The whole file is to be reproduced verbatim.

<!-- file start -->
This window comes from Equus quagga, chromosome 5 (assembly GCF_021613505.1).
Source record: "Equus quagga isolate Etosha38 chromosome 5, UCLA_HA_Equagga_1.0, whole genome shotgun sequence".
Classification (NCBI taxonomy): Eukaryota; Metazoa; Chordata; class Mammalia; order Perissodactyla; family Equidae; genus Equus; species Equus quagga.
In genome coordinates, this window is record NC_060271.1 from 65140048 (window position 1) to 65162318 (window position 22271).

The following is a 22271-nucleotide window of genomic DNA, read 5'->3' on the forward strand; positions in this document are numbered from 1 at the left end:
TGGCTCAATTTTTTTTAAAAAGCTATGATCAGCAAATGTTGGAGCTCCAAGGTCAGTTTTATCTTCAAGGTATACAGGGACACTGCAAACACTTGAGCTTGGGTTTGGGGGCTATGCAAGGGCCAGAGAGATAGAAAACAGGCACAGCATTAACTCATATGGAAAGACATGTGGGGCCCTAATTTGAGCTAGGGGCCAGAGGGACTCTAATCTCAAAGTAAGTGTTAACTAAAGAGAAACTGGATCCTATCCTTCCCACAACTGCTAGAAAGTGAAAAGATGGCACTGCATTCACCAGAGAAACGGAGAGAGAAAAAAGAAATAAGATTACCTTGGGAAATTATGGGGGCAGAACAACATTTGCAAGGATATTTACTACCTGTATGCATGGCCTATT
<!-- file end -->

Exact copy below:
This window comes from Equus quagga, chromosome 5 (assembly GCF_021613505.1).
Source record: "Equus quagga isolate Etosha38 chromosome 5, UCLA_HA_Equagga_1.0, whole genome shotgun sequence".
Classification (NCBI taxonomy): Eukaryota; Metazoa; Chordata; class Mammalia; order Perissodactyla; family Equidae; genus Equus; species Equus quagga.
In genome coordinates, this window is record NC_060271.1 from 65140048 (window position 1) to 65162318 (window position 22271).

The following is a 22271-nucleotide window of genomic DNA, read 5'->3' on the forward strand; positions in this document are numbered from 1 at the left end:
TGGCTCAATTTTTTTTAAAAAGCTATGATCAGCAAATGTTGGAGCTCCAAGGTCAGTTTTATCTTCAAGGTATACAGGGACACTGCAAACACTTGAGCTTGGGTTTGGGGGCTATGCAAGGGCCAGAGAGATAGAAAACAGGCACAGCATTAACTCATATGGAAAGACATGTGGGGCCCTAATTTGAGCTAGGGGCCAGAGGGACTCTAATCTCAAAGTAAGTGTTAACTAAAGAGAAACTGGATCCTATCCTTCCCACAACTGCTAGAAAGTGAAAAGATGGCACTGCATTCACCAGAGAAACGGAGAGAGAAAAAAGAAATAAGATTACCTTGGGAAATTATGGGGGCAGAACAACATTTGCAAGGATATTTACTACCTGTATGCATGGCCTATT